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In Movies & TV Reviews

Ice Cube and Kevin Hart star in "Ride Along," now playing.

Go along with the flawed but funny "Ride Along"


There are several moments during the new buddy cop action-comedy "Ride Along" where the movie stops dead in its tracks, takes five or 10 minutes and simply becomes an opportunity for Kevin Hart to endlessly riff or do some glorified stand-up. Make no mistake: Ice Cube might share top billing with the budding superstar comedian, but this is Hart's vehicle. Mr. Cube, taking a break from menacing Coors Light cans, is the one merely riding along.

As a result, much of your enjoyment of the movie depends on your tolerance for Hart, who's suddenly everywhere. "Ride Along" marks his second movie in less than a month (the other being "Grudge Match," where he was one of the few sparks of life in an otherwise embarrassingly decrepit film), and he has a third, an African American-led remake of "About Last Night," set for February. The oven is hot, and Hart is striking it hard.

I've never particularly warmed up to Hart's particular brand of comedy. His hyper-energetic shtick – a mix of Vince Vaughn's fast-talking smartass routine with a squirrel who's been on a 24-hour IV drip of Mountain Dew and cocaine – has traditionally left me more exhausted than entertained.

"Ride Along," however, actually manages to find a fair balance with its breakout star, mildly tempering Hart's manic mugging while still allowing him to retain his signature chaotic jolt of comedic electricity. And the rest of the film works as an entertaining conduit for his still considerably funny charge.

I guess what I'm trying to say is that the movie is pretty amusing. But that doesn't exactly mean that it's a technically good movie.

The story – coming from a team of four screenwriters – is predictable, formulaic mismatched buddy cop stuff. Before Ben (Hart), a wannabe cop-in-training who's gained most of his knowledge about police duty from video games and cop movies, can propose to his girlfriend Angela (Tika Sumpter, lovely in a throw-away role), he has to get a blessing from her brother, overly aggressive, hard-as-nails renegade Atlanta cop James Payton (Ice Cube).

James thinks Angela can do significantly better than the immature beacon of misplaced confidence Ben, so he takes his future brother-in-law out on patrol for a day, hoping to scare him out of both marrying his sister and becoming a cop. While he sets up all sorts of embarrassing and intimidating errands for Ben, James tracks down actual leads on a feared gangster known only by the name Omar (a brief paycheck-collecting appearance from Lawrence Fishburne).

And that's as close to "The Wire" as "Ride Along" gets.

From there, when it's not taking a break for Hart to riff for ten minutes, the contrived plot goes pretty much exactly where it's expected. The big twist around the two-third mark is obvious from about the second scene (a part of that twist – equally predictable – is like a screenwriting hit-and-run: It shows up and then is never seen or heard from again), and even rookies to the buddy cop genre can see where the relationship between James and Ben is going, down to the exact story beats. Even the tried-and-true "secretly overhearing the hurtful truth" scene gets dredged out of the hacky cliché playbook.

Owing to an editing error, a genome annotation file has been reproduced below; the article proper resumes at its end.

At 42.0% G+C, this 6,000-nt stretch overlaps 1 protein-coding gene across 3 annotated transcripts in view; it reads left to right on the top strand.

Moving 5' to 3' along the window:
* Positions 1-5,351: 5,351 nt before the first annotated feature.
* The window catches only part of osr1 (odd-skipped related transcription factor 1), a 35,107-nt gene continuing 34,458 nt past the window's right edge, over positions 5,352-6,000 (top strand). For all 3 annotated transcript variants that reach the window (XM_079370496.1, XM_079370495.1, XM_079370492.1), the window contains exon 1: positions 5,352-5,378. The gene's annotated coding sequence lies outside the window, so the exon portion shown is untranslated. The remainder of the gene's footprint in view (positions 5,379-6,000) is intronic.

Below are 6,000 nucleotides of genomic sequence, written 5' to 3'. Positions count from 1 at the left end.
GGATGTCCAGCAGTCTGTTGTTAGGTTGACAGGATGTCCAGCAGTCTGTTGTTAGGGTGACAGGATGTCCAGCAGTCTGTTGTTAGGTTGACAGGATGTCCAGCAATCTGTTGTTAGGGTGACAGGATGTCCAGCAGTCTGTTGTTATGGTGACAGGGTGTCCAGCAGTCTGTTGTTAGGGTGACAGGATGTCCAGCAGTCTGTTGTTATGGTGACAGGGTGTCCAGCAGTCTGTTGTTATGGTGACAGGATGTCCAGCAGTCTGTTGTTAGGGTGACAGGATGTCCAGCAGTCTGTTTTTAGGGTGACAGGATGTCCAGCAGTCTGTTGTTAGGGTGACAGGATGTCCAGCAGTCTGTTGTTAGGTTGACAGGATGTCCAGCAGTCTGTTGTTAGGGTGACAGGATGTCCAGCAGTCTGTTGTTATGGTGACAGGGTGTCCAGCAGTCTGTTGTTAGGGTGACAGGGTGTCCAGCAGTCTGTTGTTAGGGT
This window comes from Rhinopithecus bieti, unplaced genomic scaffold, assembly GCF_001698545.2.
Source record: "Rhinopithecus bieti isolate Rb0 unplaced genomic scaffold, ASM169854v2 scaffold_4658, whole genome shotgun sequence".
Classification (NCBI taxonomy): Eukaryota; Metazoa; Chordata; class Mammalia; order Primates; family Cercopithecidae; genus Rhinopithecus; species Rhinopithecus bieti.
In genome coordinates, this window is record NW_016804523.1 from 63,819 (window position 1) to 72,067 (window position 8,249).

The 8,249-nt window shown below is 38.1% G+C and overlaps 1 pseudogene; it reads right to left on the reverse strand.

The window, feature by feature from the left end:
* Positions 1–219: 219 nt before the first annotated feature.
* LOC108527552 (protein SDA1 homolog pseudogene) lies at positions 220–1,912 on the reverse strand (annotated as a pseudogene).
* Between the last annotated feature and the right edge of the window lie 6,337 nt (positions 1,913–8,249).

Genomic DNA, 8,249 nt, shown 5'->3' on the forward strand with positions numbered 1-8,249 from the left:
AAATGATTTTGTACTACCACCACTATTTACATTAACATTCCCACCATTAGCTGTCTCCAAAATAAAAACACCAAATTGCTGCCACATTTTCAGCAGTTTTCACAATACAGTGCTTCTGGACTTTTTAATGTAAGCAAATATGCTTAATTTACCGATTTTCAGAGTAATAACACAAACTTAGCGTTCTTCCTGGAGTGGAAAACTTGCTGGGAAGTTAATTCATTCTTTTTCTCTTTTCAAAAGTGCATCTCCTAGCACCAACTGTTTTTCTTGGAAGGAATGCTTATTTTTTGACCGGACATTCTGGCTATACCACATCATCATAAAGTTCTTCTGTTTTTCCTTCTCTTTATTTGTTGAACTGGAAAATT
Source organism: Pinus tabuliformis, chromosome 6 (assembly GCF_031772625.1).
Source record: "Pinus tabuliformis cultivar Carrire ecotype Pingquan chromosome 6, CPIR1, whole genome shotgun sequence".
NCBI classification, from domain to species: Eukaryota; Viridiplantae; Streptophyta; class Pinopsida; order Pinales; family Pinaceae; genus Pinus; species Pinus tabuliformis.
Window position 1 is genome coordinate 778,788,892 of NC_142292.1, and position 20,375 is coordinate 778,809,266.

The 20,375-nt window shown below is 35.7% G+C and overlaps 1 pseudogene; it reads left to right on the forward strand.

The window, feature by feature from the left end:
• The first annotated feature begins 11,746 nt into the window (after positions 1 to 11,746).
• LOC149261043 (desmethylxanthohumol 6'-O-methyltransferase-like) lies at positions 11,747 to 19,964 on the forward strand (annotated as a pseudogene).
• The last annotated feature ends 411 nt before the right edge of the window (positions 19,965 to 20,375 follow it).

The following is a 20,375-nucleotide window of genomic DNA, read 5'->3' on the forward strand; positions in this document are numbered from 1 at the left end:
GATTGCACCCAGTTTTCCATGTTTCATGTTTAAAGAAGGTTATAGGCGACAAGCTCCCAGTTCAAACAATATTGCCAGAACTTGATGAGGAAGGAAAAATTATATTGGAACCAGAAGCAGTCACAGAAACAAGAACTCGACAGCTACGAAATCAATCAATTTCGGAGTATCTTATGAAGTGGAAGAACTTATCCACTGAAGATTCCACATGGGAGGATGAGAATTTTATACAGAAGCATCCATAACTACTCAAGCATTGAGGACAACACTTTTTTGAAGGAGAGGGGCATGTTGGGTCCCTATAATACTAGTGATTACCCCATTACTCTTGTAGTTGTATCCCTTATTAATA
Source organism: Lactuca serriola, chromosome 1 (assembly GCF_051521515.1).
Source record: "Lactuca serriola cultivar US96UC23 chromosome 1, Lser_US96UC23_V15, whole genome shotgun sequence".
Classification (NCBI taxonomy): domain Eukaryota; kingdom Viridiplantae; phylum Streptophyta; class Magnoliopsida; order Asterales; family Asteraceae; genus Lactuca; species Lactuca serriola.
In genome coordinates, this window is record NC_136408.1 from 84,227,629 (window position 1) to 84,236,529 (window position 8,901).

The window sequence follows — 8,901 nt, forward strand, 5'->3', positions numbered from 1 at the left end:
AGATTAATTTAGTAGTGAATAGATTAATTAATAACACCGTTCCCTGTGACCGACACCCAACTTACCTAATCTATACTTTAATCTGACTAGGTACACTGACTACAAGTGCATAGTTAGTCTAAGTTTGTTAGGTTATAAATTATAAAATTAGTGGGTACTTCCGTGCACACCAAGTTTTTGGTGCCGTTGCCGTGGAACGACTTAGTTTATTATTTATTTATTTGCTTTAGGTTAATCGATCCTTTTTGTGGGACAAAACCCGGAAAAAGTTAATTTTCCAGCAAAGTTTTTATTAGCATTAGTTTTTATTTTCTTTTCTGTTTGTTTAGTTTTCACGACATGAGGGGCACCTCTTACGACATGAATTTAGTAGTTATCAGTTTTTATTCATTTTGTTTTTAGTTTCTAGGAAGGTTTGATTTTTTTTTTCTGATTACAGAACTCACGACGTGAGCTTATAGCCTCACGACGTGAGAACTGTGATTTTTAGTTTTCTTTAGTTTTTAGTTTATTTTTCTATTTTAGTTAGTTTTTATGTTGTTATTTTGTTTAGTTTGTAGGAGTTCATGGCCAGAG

Though he's dabbled in light action (namely the "Fantastic Four" movies), director Tim Story has no flair for it. The geography and logic of the action, especially in the opening action sequence, are lost in the editing. At best it's bland, tensionless and indifferently directed. He does know how to flip a car well, though.

What Story does do well (and what's really more important to the success of the film) is get good chemistry and banter from his cast, something apparent all the way back to his 2002 surprise hit "Barbershop." They're no Crockett and Tubbs or Riggs and Murtaugh (or heck, even Bullock and McCarthy), but Hart and Ice Cube have an entertaining wild man/straight man antagonism together.

They – and especially Hart, less desperate and more loose – are able to sell the most obvious punch lines for at least a chuckle. Take, for instance, a run-in with some gangsters at a strip club. It's a predictable, contrived scene, but Hart manages to give it some surprisingly fun, comedic pop.

Even though the script contrives several similar scenarios for humor's sake (and uneasily relies a lot on violence for humor), a lot of it ends up solidly funny. By the end, I was surprised how consistently I was laughing. Maybe not any huge laughs – "Ride Along" plays it too safe to really get any massive reactions – but enough to leave feeling satisfied. It may be formula, but it's one for success. Tepid success, but success of any sort in January is rare to find.



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